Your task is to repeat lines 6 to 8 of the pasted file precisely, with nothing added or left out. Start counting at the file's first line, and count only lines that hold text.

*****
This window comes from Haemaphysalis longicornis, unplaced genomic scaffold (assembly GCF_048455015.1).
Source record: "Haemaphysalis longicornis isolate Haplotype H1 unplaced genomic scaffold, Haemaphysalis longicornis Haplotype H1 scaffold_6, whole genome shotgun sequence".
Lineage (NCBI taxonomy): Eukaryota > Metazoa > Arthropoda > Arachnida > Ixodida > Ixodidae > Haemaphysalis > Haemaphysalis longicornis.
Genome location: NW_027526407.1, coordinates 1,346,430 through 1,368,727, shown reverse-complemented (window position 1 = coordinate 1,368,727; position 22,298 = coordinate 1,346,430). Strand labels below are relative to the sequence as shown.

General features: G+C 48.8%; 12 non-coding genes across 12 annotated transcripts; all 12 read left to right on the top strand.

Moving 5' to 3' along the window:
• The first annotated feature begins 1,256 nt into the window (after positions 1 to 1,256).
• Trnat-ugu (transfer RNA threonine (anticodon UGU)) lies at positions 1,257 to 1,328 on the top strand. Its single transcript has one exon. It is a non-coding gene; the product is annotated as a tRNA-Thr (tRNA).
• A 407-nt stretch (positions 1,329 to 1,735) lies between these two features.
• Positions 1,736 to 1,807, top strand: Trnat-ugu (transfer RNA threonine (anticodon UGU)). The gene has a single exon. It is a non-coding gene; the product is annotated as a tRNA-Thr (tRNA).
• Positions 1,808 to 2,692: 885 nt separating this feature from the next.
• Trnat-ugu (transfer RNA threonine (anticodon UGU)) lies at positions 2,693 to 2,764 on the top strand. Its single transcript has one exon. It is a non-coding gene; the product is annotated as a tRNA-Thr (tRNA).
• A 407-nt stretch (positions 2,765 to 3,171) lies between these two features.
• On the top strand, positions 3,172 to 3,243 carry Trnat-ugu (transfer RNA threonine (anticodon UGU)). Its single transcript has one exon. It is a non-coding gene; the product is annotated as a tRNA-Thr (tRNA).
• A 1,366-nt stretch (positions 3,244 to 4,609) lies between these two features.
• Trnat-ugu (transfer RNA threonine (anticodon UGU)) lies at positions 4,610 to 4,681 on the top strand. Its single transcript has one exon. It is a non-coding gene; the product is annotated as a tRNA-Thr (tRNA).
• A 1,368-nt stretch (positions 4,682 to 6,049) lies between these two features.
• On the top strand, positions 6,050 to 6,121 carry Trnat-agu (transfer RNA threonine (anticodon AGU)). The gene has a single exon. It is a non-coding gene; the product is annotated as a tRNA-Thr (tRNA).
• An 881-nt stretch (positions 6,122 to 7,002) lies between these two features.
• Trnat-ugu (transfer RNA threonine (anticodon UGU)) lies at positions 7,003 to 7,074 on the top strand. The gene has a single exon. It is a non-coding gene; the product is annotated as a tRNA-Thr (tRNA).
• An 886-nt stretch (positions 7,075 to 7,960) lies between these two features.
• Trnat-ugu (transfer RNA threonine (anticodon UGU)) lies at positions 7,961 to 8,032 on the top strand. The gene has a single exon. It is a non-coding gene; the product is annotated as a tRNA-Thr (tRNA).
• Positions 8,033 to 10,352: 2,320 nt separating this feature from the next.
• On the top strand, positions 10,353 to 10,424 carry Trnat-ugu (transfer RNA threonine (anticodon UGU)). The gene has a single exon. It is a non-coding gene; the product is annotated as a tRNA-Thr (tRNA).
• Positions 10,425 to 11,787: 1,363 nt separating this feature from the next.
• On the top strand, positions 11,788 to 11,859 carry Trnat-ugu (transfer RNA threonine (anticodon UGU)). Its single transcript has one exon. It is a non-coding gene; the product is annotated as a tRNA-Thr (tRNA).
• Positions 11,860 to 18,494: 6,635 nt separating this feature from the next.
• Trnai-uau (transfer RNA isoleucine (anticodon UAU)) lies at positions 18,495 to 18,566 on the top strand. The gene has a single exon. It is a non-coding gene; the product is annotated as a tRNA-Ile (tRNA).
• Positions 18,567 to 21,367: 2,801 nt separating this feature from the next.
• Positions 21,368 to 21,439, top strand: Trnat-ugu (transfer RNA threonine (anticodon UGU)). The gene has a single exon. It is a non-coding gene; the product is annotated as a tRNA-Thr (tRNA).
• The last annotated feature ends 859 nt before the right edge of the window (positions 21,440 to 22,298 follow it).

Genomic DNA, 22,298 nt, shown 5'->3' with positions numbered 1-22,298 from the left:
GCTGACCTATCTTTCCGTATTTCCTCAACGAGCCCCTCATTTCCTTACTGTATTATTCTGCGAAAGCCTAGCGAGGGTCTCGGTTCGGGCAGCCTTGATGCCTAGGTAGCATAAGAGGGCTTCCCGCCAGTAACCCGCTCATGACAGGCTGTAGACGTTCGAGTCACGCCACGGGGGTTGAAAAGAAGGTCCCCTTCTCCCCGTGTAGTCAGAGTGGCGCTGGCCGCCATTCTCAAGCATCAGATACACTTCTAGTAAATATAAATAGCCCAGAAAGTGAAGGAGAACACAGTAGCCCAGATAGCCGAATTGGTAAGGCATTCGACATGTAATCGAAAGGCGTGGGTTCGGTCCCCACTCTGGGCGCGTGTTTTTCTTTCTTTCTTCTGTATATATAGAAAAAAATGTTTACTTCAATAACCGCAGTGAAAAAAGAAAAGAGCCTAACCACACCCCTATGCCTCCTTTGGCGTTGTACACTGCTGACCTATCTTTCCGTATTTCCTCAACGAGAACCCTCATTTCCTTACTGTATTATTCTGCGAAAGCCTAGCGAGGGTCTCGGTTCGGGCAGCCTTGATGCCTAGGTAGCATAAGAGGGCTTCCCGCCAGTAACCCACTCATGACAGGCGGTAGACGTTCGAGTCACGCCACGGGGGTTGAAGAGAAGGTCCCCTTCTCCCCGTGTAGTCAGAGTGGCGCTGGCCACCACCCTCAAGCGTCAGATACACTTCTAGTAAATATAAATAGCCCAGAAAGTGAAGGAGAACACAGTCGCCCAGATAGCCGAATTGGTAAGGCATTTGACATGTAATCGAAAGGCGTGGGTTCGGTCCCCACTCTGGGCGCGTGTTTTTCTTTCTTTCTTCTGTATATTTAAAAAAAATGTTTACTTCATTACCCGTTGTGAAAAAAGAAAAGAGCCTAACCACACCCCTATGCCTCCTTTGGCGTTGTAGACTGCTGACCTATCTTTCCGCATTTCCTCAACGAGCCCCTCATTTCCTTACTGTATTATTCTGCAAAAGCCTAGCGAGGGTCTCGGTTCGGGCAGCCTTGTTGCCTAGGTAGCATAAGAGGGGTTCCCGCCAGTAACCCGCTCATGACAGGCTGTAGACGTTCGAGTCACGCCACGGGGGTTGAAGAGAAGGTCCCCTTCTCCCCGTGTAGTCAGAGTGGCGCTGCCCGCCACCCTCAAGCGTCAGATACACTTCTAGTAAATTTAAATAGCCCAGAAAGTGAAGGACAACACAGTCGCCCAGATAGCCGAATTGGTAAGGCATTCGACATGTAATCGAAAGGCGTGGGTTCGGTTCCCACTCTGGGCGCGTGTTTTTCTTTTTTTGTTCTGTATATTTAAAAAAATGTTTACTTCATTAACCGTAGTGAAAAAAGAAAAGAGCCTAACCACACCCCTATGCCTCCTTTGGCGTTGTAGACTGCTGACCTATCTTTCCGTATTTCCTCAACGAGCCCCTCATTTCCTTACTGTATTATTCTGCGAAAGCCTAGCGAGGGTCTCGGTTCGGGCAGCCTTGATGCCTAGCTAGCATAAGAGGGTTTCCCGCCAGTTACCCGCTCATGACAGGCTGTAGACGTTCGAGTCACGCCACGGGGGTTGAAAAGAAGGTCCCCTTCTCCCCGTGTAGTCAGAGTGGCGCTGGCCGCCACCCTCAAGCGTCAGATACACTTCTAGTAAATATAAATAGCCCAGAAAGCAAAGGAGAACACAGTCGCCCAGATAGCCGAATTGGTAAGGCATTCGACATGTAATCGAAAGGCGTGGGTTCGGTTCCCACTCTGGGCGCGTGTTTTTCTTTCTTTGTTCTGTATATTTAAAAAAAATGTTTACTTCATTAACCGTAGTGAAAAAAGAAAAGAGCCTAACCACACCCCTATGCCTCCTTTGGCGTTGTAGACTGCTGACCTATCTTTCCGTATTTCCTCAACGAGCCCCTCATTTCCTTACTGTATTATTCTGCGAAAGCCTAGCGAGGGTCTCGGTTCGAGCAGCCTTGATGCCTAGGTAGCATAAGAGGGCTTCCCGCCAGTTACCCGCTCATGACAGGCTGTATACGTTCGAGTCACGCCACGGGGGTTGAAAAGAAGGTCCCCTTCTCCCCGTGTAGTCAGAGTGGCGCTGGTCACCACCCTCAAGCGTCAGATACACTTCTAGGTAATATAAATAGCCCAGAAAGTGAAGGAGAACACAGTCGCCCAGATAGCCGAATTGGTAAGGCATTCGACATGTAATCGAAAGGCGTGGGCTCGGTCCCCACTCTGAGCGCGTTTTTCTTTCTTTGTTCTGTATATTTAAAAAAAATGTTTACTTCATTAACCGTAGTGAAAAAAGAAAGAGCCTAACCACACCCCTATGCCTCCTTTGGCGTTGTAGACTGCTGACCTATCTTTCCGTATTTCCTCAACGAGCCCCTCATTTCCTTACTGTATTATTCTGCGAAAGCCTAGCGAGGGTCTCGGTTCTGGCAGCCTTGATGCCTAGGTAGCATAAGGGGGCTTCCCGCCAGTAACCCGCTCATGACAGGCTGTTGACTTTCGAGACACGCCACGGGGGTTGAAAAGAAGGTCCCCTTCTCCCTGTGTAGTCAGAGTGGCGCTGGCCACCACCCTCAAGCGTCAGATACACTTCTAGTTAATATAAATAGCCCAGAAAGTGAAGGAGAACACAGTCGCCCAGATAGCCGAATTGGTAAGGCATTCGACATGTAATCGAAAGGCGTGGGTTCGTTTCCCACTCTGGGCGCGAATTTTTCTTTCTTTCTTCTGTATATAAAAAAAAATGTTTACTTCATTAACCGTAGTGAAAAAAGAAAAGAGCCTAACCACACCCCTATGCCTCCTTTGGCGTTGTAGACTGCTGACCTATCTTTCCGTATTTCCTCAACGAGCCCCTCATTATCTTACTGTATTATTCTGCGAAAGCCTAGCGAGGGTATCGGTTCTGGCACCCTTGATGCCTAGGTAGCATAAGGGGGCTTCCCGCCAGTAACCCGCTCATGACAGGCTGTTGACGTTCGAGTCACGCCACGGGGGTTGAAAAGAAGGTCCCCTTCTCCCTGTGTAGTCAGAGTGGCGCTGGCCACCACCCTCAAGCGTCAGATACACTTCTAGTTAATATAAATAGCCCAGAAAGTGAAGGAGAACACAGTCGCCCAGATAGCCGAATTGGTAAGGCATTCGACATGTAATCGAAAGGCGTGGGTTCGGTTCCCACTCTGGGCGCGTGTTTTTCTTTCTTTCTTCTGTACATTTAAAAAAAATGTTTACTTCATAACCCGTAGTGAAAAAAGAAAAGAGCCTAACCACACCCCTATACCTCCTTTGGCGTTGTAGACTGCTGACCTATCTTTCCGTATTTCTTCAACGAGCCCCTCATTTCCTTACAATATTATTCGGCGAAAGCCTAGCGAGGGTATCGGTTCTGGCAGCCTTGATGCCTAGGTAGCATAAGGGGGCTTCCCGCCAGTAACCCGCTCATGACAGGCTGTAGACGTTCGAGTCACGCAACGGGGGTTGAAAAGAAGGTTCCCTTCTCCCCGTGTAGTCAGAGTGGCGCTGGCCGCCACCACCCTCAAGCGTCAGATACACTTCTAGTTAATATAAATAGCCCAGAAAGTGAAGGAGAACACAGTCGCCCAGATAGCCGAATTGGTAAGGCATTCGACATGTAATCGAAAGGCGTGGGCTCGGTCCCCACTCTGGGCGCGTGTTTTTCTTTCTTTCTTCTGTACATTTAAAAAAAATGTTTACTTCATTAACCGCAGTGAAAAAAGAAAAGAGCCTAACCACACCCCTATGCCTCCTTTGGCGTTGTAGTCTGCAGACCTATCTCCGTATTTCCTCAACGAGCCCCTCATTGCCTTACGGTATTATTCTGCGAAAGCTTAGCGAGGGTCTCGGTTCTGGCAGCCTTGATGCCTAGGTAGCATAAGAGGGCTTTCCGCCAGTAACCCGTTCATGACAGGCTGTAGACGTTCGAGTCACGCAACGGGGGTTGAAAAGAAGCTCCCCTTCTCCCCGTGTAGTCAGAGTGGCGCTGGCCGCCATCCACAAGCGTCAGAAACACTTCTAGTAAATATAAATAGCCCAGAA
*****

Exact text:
Moving 5' to 3' along the window:
• The first annotated feature begins 1,256 nt into the window (after positions 1 to 1,256).
• Trnat-ugu (transfer RNA threonine (anticodon UGU)) lies at positions 1,257 to 1,328 on the top strand. Its single transcript has one exon. It is a non-coding gene; the product is annotated as a tRNA-Thr (tRNA).